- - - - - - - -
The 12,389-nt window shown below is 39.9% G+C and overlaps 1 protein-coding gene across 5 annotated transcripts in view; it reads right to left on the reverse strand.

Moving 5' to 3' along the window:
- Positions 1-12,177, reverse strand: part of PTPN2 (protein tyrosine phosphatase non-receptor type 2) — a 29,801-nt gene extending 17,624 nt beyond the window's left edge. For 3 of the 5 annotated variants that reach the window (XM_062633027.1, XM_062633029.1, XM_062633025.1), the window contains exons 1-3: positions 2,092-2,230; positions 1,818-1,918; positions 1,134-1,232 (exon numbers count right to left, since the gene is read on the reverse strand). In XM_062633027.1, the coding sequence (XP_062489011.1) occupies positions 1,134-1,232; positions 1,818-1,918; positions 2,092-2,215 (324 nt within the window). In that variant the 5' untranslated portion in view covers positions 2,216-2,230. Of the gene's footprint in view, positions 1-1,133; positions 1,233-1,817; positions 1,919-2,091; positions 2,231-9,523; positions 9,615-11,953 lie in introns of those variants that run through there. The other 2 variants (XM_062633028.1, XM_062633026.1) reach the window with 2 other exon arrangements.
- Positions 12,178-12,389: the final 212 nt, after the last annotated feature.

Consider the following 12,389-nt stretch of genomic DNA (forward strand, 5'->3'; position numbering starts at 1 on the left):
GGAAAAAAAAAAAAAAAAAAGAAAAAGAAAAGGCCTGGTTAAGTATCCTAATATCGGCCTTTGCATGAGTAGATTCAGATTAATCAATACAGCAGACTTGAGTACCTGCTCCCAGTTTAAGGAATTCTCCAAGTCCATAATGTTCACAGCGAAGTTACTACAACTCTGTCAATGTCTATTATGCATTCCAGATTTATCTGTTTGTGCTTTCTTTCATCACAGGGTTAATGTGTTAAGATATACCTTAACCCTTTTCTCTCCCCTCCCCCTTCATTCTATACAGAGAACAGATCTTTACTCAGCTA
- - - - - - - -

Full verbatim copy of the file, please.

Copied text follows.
The 12,389-nt window shown below is 39.9% G+C and overlaps 1 protein-coding gene across 5 annotated transcripts in view; it reads right to left on the reverse strand.

Moving 5' to 3' along the window:
- Positions 1-12,177, reverse strand: part of PTPN2 (protein tyrosine phosphatase non-receptor type 2) — a 29,801-nt gene extending 17,624 nt beyond the window's left edge. For 3 of the 5 annotated variants that reach the window (XM_062633027.1, XM_062633029.1, XM_062633025.1), the window contains exons 1-3: positions 2,092-2,230; positions 1,818-1,918; positions 1,134-1,232 (exon numbers count right to left, since the gene is read on the reverse strand). In XM_062633027.1, the coding sequence (XP_062489011.1) occupies positions 1,134-1,232; positions 1,818-1,918; positions 2,092-2,215 (324 nt within the window). In that variant the 5' untranslated portion in view covers positions 2,216-2,230. Of the gene's footprint in view, positions 1-1,133; positions 1,233-1,817; positions 1,919-2,091; positions 2,231-9,523; positions 9,615-11,953 lie in introns of those variants that run through there. The other 2 variants (XM_062633028.1, XM_062633026.1) reach the window with 2 other exon arrangements.
- Positions 12,178-12,389: the final 212 nt, after the last annotated feature.

Consider the following 12,389-nt stretch of genomic DNA (forward strand, 5'->3'; position numbering starts at 1 on the left):
GGAAAAAAAAAAAAAAAAAAGAAAAAGAAAAGGCCTGGTTAAGTATCCTAATATCGGCCTTTGCATGAGTAGATTCAGATTAATCAATACAGCAGACTTGAGTACCTGCTCCCAGTTTAAGGAATTCTCCAAGTCCATAATGTTCACAGCGAAGTTACTACAACTCTGTCAATGTCTATTATGCATTCCAGATTTATCTGTTTGTGCTTTCTTTCATCACAGGGTTAATGTGTTAAGATATACCTTAACCCTTTTCTCTCCCCTCCCCCTTCATTCTATACAGAGAACAGATCTTTACTCAGCTA